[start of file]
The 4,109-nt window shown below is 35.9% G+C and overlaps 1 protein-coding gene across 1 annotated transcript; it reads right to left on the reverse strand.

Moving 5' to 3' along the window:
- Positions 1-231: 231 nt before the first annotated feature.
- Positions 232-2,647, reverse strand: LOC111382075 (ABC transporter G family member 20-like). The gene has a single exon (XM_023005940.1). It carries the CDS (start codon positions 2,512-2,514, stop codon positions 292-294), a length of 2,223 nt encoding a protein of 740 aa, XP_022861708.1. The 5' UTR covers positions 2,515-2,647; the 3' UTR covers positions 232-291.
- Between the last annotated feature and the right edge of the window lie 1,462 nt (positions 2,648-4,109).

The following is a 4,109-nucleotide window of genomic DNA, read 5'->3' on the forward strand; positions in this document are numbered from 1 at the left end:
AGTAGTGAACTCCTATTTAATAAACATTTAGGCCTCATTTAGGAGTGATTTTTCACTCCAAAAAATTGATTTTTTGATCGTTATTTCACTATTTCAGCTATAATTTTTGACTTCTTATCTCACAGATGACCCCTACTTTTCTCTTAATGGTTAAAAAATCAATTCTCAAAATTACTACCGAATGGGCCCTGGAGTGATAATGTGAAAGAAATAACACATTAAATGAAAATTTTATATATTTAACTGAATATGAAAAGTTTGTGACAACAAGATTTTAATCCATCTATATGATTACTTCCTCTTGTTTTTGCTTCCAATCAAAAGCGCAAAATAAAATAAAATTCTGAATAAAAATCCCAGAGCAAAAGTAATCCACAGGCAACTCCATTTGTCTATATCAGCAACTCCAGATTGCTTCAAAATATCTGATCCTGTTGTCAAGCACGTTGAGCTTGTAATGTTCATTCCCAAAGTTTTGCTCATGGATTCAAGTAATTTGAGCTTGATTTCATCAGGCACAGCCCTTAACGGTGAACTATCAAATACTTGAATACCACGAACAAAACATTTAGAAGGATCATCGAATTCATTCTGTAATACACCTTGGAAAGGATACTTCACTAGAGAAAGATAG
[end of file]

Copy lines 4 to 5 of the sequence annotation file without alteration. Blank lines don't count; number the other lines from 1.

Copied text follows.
- Positions 232-2,647, reverse strand: LOC111382075 (ABC transporter G family member 20-like). The gene has a single exon (XM_023005940.1). It carries the CDS (start codon positions 2,512-2,514, stop codon positions 292-294), a length of 2,223 nt encoding a protein of 740 aa, XP_022861708.1. The 5' UTR covers positions 2,515-2,647; the 3' UTR covers positions 232-291.
- Between the last annotated feature and the right edge of the window lie 1,462 nt (positions 2,648-4,109).